Making plans for Afghanistan exit at the end of 2014
Updated: Friday, March 29th, 2013 | By Angie Drobnic Holan
There was a lot of talk of 2014 when U.S. Secretary of State John Kerry visited Afghanistan recently. That's the date President Barack Obama has set for the withdrawal of U.S. combat forces.
But much remains to be worked out. The United States and Afghanistan intend to reach an agreement on how many troops would remain, to train the Afghan military and for counterterrorism. Meanwhile, the people of Afghanistan go to the polls in April 2014 to elect a new president.
At a press conference in Kabul with Afghanistan President Hamid Karzai on March 25, Kerry acknowledged there was much to be done but said things were heading in the right direction
"I believe that the security of Afghanistan is growing and will grow over the course of the next two years, and I have confidence that in the bilateral security agreement we will have a full understanding of exactly how that will occur,” Kerry said.
Later in his trip, Kerry heard Afghan women entrepreneurs who said they feared the U.S. withdrawal would bring more instability and corruption for their country, according to a report from the New York Times.
Obama has said some troops will remain in 2015 and afterwards, but he hasn't set a number. In his Feb. 12 State of the Union address, Obama said he intended to bring 34,000 troops back home over the next year.
"While it is too soon to make decisions about the number of forces that could remain in Afghanistan after 2014, any presence would be at the invitation of the Afghan Government and focused on two distinct missions: training, advising and equipping Afghan forces, and continued counter-terrorism missions against al Qaeda and their affiliates,” Obama said.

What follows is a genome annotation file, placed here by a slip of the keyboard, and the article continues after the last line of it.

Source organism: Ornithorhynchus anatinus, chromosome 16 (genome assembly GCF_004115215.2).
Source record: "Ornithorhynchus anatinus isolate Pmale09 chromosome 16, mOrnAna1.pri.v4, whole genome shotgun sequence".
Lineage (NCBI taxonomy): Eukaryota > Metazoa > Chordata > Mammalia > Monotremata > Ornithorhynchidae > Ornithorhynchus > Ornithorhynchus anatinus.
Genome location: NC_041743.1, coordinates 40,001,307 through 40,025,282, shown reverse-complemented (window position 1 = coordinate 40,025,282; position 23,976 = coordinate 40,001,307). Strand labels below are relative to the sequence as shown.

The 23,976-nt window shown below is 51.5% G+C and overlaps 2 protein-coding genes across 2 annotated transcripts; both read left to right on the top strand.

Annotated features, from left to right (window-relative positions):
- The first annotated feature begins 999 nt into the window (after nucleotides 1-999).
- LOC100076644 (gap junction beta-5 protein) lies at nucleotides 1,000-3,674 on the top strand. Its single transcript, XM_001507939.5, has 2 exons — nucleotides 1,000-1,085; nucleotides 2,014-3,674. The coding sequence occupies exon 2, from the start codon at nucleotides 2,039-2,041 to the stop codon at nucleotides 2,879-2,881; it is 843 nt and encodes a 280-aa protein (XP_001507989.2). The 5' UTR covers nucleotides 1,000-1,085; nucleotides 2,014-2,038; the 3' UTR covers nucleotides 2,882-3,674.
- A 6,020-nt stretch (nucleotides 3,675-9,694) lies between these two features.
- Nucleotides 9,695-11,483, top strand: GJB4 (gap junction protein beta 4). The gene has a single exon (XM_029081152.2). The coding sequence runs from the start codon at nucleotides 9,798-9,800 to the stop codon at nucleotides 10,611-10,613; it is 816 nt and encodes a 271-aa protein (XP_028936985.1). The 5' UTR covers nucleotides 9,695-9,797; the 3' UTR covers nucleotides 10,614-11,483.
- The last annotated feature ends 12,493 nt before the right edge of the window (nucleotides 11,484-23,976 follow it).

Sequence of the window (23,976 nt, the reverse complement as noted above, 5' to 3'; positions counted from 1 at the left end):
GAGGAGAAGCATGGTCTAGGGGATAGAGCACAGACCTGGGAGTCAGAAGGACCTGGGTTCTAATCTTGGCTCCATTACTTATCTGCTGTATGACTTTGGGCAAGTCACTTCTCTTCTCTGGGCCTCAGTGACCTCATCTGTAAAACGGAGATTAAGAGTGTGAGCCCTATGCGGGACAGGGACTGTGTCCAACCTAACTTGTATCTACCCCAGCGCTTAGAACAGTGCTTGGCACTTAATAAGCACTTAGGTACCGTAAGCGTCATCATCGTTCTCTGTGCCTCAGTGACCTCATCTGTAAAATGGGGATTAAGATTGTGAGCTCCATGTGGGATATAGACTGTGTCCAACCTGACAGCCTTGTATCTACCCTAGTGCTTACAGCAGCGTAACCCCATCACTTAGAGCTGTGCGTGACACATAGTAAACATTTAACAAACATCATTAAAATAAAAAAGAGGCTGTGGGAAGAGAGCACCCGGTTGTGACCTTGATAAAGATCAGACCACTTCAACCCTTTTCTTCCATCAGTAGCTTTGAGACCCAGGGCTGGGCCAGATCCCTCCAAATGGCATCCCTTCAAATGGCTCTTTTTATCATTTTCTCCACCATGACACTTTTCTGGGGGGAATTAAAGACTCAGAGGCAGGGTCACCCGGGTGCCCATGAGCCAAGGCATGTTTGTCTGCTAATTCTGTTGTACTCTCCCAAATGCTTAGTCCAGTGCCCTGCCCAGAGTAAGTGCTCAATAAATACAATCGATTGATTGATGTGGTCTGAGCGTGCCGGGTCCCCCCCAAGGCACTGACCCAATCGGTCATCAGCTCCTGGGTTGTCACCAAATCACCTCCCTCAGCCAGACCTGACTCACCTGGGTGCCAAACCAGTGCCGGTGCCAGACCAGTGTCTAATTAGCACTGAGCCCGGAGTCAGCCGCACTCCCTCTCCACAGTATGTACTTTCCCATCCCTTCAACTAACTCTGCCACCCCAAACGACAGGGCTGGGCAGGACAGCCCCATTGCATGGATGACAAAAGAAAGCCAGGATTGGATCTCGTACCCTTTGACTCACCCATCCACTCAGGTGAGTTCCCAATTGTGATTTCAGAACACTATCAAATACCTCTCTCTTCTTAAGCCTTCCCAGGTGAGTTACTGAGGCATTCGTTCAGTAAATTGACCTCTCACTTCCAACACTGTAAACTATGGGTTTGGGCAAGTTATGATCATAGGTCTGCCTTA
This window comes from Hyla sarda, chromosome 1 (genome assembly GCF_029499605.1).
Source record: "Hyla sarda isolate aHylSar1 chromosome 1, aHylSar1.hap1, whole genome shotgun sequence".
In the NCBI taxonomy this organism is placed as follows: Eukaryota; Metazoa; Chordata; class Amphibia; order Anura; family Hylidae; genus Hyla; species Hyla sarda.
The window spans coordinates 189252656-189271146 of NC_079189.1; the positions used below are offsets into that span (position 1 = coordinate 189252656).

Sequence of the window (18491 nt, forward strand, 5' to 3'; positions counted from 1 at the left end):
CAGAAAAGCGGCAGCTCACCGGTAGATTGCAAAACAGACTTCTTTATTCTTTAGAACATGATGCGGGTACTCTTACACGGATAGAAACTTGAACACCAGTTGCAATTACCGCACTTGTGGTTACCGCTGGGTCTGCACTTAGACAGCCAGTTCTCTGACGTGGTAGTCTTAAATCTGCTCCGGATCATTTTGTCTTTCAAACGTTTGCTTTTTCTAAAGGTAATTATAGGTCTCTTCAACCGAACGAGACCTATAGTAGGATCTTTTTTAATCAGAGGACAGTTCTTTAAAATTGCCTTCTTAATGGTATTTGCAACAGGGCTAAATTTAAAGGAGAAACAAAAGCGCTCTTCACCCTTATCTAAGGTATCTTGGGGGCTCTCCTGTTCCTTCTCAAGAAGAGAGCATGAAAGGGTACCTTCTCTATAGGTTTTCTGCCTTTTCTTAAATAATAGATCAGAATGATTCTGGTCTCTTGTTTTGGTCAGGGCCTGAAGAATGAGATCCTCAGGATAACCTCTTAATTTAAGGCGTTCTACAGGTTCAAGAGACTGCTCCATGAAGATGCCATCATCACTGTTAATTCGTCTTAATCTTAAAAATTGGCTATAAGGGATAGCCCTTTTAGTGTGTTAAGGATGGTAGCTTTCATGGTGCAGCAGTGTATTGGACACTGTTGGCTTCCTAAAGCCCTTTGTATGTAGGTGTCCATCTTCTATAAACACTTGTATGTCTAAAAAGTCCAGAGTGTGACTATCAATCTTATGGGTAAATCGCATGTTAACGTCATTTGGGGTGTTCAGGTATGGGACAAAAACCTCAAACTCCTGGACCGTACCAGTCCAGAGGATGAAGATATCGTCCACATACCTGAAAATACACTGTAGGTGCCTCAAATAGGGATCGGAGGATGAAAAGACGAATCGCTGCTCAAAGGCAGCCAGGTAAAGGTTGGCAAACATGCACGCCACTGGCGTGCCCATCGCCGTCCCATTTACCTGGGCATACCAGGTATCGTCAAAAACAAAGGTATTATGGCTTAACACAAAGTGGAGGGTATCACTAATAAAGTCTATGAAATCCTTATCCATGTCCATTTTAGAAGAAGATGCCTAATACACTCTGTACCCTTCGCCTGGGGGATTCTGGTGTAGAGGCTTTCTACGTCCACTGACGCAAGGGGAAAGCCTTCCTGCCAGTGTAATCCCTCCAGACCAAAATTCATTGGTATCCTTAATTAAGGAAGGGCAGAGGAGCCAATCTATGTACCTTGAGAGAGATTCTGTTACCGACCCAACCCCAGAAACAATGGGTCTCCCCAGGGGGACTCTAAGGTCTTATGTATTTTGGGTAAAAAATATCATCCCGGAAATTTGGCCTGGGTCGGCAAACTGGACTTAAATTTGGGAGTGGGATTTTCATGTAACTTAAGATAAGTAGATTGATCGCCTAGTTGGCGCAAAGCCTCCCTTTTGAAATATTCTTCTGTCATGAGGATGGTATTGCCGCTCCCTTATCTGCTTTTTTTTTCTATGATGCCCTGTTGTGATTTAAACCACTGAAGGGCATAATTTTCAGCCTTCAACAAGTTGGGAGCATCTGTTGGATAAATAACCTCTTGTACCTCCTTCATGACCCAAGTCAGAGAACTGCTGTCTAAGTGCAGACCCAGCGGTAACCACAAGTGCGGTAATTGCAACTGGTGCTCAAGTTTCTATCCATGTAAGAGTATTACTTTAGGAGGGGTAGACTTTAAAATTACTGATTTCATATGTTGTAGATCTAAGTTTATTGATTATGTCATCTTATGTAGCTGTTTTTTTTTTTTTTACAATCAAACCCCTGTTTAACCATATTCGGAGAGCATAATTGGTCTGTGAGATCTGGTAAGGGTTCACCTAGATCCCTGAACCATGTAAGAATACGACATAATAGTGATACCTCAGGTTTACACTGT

Defense Secretary Chuck Hagel also emphasized the 2014 deadline in conversations with troops on March 8 in a visit to Afghanistan.
"We are still at war, and many of you will continue to experience the ugly reality of combat and the heat of battle,” Hagel said. "But the goal we have established – to have Afghans assume full responsibility for security by the end of 2014 – is clear and achievable.”
Obama and his administration are warning that the next two years are difficult. But as far as messaging, they're clearly emphasizing the 2014 deadline. We rate this promise In the Works.
U.S. State Department, Remarks With President Hamid Karzai After Their Meeting, March 25, 2013
The White House, Remarks by the President in the State of the Union Address, Feb. 12, 2013
U.S. Defense Department, Secretary Issues Message to ISAF Personnel During First Official Trip to Afghanistan, March 8, 2013
New York Times, Kerry Hears Afghan Fears From Women in Business, March 26, 2013
Council on Foreign Relations, Why is the United States still in Afghanistan?, accessed March 29, 2013
The Weekly Standard, A better Afghanistan will require a better president, by Max Boot, April 1, 2013
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